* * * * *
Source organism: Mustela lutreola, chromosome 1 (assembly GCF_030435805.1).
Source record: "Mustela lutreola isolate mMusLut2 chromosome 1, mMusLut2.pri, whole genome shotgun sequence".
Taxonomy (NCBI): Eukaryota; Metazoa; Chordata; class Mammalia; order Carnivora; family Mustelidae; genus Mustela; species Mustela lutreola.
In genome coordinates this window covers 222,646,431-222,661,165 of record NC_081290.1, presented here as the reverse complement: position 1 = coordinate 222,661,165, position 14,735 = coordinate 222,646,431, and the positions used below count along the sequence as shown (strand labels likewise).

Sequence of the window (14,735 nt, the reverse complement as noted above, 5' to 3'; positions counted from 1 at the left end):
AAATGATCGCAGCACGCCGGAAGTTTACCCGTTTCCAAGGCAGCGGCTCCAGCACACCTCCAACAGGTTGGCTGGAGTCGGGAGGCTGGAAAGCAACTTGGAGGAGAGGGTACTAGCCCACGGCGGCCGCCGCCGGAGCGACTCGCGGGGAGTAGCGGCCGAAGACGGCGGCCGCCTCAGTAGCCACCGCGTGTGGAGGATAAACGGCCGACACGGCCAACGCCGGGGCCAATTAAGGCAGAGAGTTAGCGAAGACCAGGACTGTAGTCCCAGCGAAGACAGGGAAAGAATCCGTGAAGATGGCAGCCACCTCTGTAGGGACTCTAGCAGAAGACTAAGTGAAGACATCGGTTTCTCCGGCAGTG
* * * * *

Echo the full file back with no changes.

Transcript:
Source organism: Mustela lutreola, chromosome 1 (assembly GCF_030435805.1).
Source record: "Mustela lutreola isolate mMusLut2 chromosome 1, mMusLut2.pri, whole genome shotgun sequence".
Taxonomy (NCBI): Eukaryota; Metazoa; Chordata; class Mammalia; order Carnivora; family Mustelidae; genus Mustela; species Mustela lutreola.
In genome coordinates this window covers 222,646,431-222,661,165 of record NC_081290.1, presented here as the reverse complement: position 1 = coordinate 222,661,165, position 14,735 = coordinate 222,646,431, and the positions used below count along the sequence as shown (strand labels likewise).

Sequence of the window (14,735 nt, the reverse complement as noted above, 5' to 3'; positions counted from 1 at the left end):
AAATGATCGCAGCACGCCGGAAGTTTACCCGTTTCCAAGGCAGCGGCTCCAGCACACCTCCAACAGGTTGGCTGGAGTCGGGAGGCTGGAAAGCAACTTGGAGGAGAGGGTACTAGCCCACGGCGGCCGCCGCCGGAGCGACTCGCGGGGAGTAGCGGCCGAAGACGGCGGCCGCCTCAGTAGCCACCGCGTGTGGAGGATAAACGGCCGACACGGCCAACGCCGGGGCCAATTAAGGCAGAGAGTTAGCGAAGACCAGGACTGTAGTCCCAGCGAAGACAGGGAAAGAATCCGTGAAGATGGCAGCCACCTCTGTAGGGACTCTAGCAGAAGACTAAGTGAAGACATCGGTTTCTCCGGCAGTG